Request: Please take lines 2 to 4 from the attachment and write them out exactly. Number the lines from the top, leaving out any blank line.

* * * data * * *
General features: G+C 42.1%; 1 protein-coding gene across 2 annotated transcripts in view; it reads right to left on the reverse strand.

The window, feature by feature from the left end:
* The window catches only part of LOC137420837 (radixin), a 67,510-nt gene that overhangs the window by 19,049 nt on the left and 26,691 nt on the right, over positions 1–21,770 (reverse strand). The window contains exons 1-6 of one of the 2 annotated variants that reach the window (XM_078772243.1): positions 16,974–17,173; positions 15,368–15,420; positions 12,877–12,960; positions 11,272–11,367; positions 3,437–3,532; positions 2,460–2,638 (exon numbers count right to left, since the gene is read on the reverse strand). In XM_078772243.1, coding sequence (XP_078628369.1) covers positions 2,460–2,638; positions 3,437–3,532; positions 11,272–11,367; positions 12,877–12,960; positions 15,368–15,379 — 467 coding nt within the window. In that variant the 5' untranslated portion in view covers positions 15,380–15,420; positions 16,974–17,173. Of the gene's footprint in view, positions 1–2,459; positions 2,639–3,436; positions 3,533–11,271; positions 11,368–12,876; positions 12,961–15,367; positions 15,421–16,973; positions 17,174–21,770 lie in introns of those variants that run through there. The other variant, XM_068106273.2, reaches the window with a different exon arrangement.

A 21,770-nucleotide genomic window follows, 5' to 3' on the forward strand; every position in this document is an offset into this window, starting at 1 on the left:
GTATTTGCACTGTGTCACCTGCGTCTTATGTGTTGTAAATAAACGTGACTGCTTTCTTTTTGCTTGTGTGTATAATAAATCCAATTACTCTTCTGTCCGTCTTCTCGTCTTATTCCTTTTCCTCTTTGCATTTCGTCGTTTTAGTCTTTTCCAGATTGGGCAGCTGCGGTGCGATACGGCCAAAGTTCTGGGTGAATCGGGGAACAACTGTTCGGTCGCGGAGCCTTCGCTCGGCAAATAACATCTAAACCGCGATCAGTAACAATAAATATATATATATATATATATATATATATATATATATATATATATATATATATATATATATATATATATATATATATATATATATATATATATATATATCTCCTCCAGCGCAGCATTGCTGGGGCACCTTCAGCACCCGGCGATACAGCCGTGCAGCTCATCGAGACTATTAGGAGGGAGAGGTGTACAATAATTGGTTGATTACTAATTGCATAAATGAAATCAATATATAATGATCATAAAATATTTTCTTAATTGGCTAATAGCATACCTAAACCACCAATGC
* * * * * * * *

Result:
The window, feature by feature from the left end:
* The window catches only part of LOC137420837 (radixin), a 67,510-nt gene that overhangs the window by 19,049 nt on the left and 26,691 nt on the right, over positions 1–21,770 (reverse strand). The window contains exons 1-6 of one of the 2 annotated variants that reach the window (XM_078772243.1): positions 16,974–17,173; positions 15,368–15,420; positions 12,877–12,960; positions 11,272–11,367; positions 3,437–3,532; positions 2,460–2,638 (exon numbers count right to left, since the gene is read on the reverse strand). In XM_078772243.1, coding sequence (XP_078628369.1) covers positions 2,460–2,638; positions 3,437–3,532; positions 11,272–11,367; positions 12,877–12,960; positions 15,368–15,379 — 467 coding nt within the window. In that variant the 5' untranslated portion in view covers positions 15,380–15,420; positions 16,974–17,173. Of the gene's footprint in view, positions 1–2,459; positions 2,639–3,436; positions 3,533–11,271; positions 11,368–12,876; positions 12,961–15,367; positions 15,421–16,973; positions 17,174–21,770 lie in introns of those variants that run through there. The other variant, XM_068106273.2, reaches the window with a different exon arrangement.

A 21,770-nucleotide genomic window follows, 5' to 3' on the forward strand; every position in this document is an offset into this window, starting at 1 on the left: